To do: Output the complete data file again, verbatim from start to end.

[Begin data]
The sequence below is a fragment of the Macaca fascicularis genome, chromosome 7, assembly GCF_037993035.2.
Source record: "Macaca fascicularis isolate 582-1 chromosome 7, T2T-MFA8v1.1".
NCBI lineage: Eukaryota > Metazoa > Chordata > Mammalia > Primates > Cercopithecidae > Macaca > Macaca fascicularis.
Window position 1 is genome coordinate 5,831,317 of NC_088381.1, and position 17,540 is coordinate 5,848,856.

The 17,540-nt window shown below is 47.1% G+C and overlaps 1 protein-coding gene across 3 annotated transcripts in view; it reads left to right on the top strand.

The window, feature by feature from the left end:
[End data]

The sequence below is a fragment of the Macaca fascicularis genome, chromosome 7, assembly GCF_037993035.2.
Source record: "Macaca fascicularis isolate 582-1 chromosome 7, T2T-MFA8v1.1".
NCBI lineage: Eukaryota > Metazoa > Chordata > Mammalia > Primates > Cercopithecidae > Macaca > Macaca fascicularis.
Window position 1 is genome coordinate 5,831,317 of NC_088381.1, and position 17,540 is coordinate 5,848,856.

The 17,540-nt window shown below is 47.1% G+C and overlaps 1 protein-coding gene across 3 annotated transcripts in view; it reads left to right on the top strand.

The window, feature by feature from the left end: